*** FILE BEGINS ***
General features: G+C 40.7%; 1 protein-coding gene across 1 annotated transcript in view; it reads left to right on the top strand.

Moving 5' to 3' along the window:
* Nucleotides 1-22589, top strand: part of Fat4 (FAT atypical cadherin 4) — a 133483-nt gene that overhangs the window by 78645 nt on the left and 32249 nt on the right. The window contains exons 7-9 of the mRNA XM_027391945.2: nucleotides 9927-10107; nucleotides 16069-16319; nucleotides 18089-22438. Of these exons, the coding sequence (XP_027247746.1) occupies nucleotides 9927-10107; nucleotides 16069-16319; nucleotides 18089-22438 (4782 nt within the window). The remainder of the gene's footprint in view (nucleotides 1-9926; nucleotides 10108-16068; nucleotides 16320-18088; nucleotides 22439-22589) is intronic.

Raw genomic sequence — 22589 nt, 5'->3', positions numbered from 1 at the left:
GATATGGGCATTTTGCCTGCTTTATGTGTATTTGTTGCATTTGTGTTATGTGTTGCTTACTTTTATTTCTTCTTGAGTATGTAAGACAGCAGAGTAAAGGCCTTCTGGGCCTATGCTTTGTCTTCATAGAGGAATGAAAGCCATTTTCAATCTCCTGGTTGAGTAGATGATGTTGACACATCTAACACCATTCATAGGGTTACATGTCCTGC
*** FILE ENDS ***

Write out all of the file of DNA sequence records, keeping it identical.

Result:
General features: G+C 40.7%; 1 protein-coding gene across 1 annotated transcript in view; it reads left to right on the top strand.

Moving 5' to 3' along the window:
* Nucleotides 1-22589, top strand: part of Fat4 (FAT atypical cadherin 4) — a 133483-nt gene that overhangs the window by 78645 nt on the left and 32249 nt on the right. The window contains exons 7-9 of the mRNA XM_027391945.2: nucleotides 9927-10107; nucleotides 16069-16319; nucleotides 18089-22438. Of these exons, the coding sequence (XP_027247746.1) occupies nucleotides 9927-10107; nucleotides 16069-16319; nucleotides 18089-22438 (4782 nt within the window). The remainder of the gene's footprint in view (nucleotides 1-9926; nucleotides 10108-16068; nucleotides 16320-18088; nucleotides 22439-22589) is intronic.

Raw genomic sequence — 22589 nt, 5'->3', positions numbered from 1 at the left:
GATATGGGCATTTTGCCTGCTTTATGTGTATTTGTTGCATTTGTGTTATGTGTTGCTTACTTTTATTTCTTCTTGAGTATGTAAGACAGCAGAGTAAAGGCCTTCTGGGCCTATGCTTTGTCTTCATAGAGGAATGAAAGCCATTTTCAATCTCCTGGTTGAGTAGATGATGTTGACACATCTAACACCATTCATAGGGTTACATGTCCTGC